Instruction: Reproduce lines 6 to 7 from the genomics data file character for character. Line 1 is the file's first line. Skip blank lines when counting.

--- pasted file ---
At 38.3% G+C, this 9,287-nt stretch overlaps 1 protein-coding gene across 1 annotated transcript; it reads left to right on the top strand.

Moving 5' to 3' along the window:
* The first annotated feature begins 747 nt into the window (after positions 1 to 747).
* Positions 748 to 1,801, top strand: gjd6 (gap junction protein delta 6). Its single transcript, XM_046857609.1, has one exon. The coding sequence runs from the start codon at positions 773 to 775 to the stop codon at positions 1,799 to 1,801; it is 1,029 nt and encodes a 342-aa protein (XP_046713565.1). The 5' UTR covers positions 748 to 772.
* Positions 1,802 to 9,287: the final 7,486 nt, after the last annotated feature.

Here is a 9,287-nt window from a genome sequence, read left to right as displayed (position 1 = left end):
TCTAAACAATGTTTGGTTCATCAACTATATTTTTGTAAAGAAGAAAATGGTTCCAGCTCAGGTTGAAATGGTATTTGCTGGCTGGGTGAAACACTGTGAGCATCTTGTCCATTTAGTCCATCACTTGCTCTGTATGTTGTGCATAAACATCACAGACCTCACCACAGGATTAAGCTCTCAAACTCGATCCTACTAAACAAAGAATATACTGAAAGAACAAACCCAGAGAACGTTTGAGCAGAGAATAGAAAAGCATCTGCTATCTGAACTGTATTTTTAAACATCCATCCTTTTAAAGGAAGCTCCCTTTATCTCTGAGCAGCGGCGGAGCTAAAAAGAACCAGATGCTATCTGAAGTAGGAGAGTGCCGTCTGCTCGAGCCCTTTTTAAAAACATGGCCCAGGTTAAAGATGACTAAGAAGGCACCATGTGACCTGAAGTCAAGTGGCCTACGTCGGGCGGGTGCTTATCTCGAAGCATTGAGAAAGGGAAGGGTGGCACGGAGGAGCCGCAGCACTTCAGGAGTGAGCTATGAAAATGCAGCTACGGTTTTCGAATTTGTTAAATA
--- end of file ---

Here is a 9,287-nt window from a genome sequence, read left to right as displayed (position 1 = left end):
TCTAAACAATGTTTGGTTCATCAACTATATTTTTGTAAAGAAGAAAATGGTTCCAGCTCAGGTTGAAATGGTATTTGCTGGCTGGGTGAAACACTGTGAGCATCTTGTCCATTTAGTCCATCACTTGCTCTGTATGTTGTGCATAAACATCACAGACCTCACCACAGGATTAAGCTCTCAAACTCGATCCTACTAAACAAAGAATATACTGAAAGAACAAACCCAGAGAACGTTTGAGCAGAGAATAGAAAAGCATCTGCTATCTGAACTGTATTTTTAAACATCCATCCTTTTAAAGGAAGCTCCCTTTATCTCTGAGCAGCGGCGGAGCTAAAAAGAACCAGATGCTATCTGAAGTAGGAGAGTGCCGTCTGCTCGAGCCCTTTTTAAAAACATGGCCCAGGTTAAAGATGACTAAGAAGGCACCATGTGACCTGAAGTCAAGTGGCCTACGTCGGGCGGGTGCTTATCTCGAAGCATTGAGAAAGGGAAGGGTGGCACGGAGGAGCCGCAGCACTTCAGGAGTGAGCTATGAAAATGCAGCTACGGTTTTCGAATTTGTTAAATA